A smooth henna paste is made by adding water, hot black tea and mustard or Mahalabia oil. This mixture is mostly used in body art and can be applied with many traditional and innovative tools among which cones are most popular.

“We use natural henna imported from Rajasthan. The colour of the design depends on the quality of henna powder used. We may not get quality powder from local markets. Earlier, mixing and filling was done manually but technological advancements have made it easier now-a-days. We have all machinery at one of our branches,” said Sheela.

“Natural henna is a good hair conditioner, has cooling effect and also combats premature greying. The treatment is very effective if we start using it from the beginning stage, thus you can prevent greying for a long time. After you get grey hair, you may have to go for colour treatments that usually depend upon chemical dyes which are not very good for health. Some people prefer black henna to get a dark black tint to the designs which is harmful to health. Black henna does not contain natural henna; it is a chemical hair dye. Therefore, it should not be used on hands and we are against such practice,” added Sheela.

Henna designs vary from culture to culture which range from traditional floral patterns to geometrical shapes and abstract designs. Hand designs include flower arches, henna web, flower net, flowery trails, lucky lotus and chains etc. Some of the popular designs for feet include flowers, leafy tendrils, and abstract shapes.

Generally, Indian and Pakistani designs consist of intricate floral patterns, teardrops and lines. The Middle Eastern style focuses more on large floral motifs while African designs usually have bold geometric shapes. Women across Asia and particularly in India are adopting more of Arabic designs as they last long and do not cover the entire hand leaving a lot of gaps in between.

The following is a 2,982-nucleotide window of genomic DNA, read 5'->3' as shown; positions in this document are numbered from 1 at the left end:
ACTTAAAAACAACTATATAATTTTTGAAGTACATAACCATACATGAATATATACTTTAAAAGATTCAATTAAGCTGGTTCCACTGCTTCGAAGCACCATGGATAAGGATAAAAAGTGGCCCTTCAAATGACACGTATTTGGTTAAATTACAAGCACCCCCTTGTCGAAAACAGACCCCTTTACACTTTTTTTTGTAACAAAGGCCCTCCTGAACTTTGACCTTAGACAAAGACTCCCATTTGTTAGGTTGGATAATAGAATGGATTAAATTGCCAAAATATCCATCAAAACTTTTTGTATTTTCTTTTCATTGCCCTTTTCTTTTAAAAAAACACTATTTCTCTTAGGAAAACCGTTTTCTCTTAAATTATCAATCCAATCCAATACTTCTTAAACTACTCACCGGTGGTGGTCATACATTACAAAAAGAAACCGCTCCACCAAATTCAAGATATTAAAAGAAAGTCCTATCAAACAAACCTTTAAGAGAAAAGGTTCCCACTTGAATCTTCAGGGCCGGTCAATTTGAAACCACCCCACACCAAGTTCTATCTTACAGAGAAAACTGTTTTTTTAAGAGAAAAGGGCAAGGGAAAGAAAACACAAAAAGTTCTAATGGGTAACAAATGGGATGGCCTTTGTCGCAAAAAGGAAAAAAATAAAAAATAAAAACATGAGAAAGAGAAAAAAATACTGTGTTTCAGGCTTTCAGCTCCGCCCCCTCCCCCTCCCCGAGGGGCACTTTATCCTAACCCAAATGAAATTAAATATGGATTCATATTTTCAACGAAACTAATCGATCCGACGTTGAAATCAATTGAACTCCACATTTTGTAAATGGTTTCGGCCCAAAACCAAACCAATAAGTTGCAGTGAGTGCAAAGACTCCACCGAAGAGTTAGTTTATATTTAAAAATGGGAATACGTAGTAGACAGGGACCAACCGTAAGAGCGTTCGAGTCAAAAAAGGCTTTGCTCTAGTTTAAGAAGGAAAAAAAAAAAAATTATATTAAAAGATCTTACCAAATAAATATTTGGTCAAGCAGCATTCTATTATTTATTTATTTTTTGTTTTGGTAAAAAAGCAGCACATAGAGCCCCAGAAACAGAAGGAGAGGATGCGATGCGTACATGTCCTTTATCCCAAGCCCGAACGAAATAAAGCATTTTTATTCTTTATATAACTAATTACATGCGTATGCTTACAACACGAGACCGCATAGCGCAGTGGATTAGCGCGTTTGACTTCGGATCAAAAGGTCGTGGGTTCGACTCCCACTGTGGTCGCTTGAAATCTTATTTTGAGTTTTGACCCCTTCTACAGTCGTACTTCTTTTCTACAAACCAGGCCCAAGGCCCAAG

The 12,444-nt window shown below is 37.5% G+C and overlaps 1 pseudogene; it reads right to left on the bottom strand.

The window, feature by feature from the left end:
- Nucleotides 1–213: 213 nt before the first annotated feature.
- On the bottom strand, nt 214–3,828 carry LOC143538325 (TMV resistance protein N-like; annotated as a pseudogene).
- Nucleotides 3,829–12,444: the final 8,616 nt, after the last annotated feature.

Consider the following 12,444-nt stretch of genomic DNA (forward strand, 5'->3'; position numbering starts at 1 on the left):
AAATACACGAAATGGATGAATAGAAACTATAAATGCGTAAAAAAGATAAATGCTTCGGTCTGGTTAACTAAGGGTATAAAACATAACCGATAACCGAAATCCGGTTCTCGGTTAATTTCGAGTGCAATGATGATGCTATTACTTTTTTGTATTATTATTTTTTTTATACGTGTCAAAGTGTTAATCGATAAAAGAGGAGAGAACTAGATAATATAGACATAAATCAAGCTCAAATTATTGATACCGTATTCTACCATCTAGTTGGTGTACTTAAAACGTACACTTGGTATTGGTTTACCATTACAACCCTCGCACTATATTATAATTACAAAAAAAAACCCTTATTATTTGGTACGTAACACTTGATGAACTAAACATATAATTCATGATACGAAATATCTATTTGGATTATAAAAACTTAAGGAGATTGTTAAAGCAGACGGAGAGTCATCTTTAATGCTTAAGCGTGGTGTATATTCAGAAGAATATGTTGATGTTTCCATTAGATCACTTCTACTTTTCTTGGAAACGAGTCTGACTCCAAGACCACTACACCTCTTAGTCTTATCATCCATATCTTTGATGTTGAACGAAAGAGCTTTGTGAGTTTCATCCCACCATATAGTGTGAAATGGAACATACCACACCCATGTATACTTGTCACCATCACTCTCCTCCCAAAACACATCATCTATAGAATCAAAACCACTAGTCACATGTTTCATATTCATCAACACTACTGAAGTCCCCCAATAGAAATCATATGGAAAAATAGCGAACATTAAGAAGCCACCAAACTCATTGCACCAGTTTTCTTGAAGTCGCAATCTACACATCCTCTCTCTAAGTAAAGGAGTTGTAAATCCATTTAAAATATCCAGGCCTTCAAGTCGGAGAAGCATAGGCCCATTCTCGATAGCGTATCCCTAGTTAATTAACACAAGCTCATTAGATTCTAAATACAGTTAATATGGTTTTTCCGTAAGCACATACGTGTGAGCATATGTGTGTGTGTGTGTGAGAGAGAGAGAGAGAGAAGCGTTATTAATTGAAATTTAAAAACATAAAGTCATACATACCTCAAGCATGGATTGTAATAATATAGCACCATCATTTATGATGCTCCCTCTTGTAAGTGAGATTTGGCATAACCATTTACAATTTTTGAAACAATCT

“More people prefer Arabic henna patterns which last long compared to Indian designs. The Khaleeji design is most popular among customers in Qatar. During Eid time we put henna for more than 15 people daily,” said one of the henna artists seen at one of the malls. There were also some college students from Pakistan who were into designing as a part-time job or hobby. Most of them are not trained artists but are experienced enough to make designs within minutes.

Bridal henna designs usually have complex patterns and often cover palms, hands and even extend up to the shoulders. The soles, tops of the feet and even legs are decorated. Bridal Mehndi is growing with new innovations such as glitter, gilding and fine-line work.

Henna body art is preferred by modern women as a temporary fashion accessory as it comes with much easier and painless methods compared to permanent body tattoos. Various shades of full body motif and tattoos are also procured by mixing henna paste with the leaves and fruits of other plants, such as indigo, tea, coffee, cloves and lemon. The art has survived for centuries for many reasons and will hopefully survive for centuries to come.



Related Story